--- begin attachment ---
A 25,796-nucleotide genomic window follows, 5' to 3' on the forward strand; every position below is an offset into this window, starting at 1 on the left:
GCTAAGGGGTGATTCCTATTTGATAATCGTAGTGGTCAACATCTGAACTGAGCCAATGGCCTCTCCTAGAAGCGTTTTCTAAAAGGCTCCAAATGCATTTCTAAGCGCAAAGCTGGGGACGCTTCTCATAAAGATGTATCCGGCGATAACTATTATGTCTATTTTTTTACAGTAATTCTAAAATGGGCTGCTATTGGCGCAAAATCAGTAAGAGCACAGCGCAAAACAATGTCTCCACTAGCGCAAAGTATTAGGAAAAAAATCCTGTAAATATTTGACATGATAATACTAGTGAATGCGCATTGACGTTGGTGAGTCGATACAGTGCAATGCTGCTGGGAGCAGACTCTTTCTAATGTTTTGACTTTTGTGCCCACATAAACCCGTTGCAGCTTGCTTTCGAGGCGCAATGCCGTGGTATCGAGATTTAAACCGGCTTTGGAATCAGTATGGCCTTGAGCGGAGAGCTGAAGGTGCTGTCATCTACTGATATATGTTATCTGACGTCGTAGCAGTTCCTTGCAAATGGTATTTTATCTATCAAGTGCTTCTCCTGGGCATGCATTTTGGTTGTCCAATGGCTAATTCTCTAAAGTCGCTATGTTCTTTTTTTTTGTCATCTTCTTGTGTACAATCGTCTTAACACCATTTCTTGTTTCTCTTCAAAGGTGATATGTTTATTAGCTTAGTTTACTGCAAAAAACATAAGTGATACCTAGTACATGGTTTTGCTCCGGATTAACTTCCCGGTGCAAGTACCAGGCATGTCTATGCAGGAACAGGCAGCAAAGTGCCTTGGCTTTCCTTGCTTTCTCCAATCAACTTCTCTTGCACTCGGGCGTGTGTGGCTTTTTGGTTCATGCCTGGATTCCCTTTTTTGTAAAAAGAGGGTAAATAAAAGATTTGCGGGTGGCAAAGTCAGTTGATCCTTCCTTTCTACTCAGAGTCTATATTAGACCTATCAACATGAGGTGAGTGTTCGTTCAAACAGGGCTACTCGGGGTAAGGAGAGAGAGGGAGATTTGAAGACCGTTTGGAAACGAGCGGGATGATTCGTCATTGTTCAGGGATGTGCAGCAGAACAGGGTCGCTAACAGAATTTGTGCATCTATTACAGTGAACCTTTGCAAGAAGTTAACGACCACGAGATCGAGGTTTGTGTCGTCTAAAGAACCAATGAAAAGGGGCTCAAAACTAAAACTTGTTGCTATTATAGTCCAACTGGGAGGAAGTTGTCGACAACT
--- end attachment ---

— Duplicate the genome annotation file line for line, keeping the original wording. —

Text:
A 25,796-nucleotide genomic window follows, 5' to 3' on the forward strand; every position below is an offset into this window, starting at 1 on the left:
GCTAAGGGGTGATTCCTATTTGATAATCGTAGTGGTCAACATCTGAACTGAGCCAATGGCCTCTCCTAGAAGCGTTTTCTAAAAGGCTCCAAATGCATTTCTAAGCGCAAAGCTGGGGACGCTTCTCATAAAGATGTATCCGGCGATAACTATTATGTCTATTTTTTTACAGTAATTCTAAAATGGGCTGCTATTGGCGCAAAATCAGTAAGAGCACAGCGCAAAACAATGTCTCCACTAGCGCAAAGTATTAGGAAAAAAATCCTGTAAATATTTGACATGATAATACTAGTGAATGCGCATTGACGTTGGTGAGTCGATACAGTGCAATGCTGCTGGGAGCAGACTCTTTCTAATGTTTTGACTTTTGTGCCCACATAAACCCGTTGCAGCTTGCTTTCGAGGCGCAATGCCGTGGTATCGAGATTTAAACCGGCTTTGGAATCAGTATGGCCTTGAGCGGAGAGCTGAAGGTGCTGTCATCTACTGATATATGTTATCTGACGTCGTAGCAGTTCCTTGCAAATGGTATTTTATCTATCAAGTGCTTCTCCTGGGCATGCATTTTGGTTGTCCAATGGCTAATTCTCTAAAGTCGCTATGTTCTTTTTTTTTGTCATCTTCTTGTGTACAATCGTCTTAACACCATTTCTTGTTTCTCTTCAAAGGTGATATGTTTATTAGCTTAGTTTACTGCAAAAAACATAAGTGATACCTAGTACATGGTTTTGCTCCGGATTAACTTCCCGGTGCAAGTACCAGGCATGTCTATGCAGGAACAGGCAGCAAAGTGCCTTGGCTTTCCTTGCTTTCTCCAATCAACTTCTCTTGCACTCGGGCGTGTGTGGCTTTTTGGTTCATGCCTGGATTCCCTTTTTTGTAAAAAGAGGGTAAATAAAAGATTTGCGGGTGGCAAAGTCAGTTGATCCTTCCTTTCTACTCAGAGTCTATATTAGACCTATCAACATGAGGTGAGTGTTCGTTCAAACAGGGCTACTCGGGGTAAGGAGAGAGAGGGAGATTTGAAGACCGTTTGGAAACGAGCGGGATGATTCGTCATTGTTCAGGGATGTGCAGCAGAACAGGGTCGCTAACAGAATTTGTGCATCTATTACAGTGAACCTTTGCAAGAAGTTAACGACCACGAGATCGAGGTTTGTGTCGTCTAAAGAACCAATGAAAAGGGGCTCAAAACTAAAACTTGTTGCTATTATAGTCCAACTGGGAGGAAGTTGTCGACAACT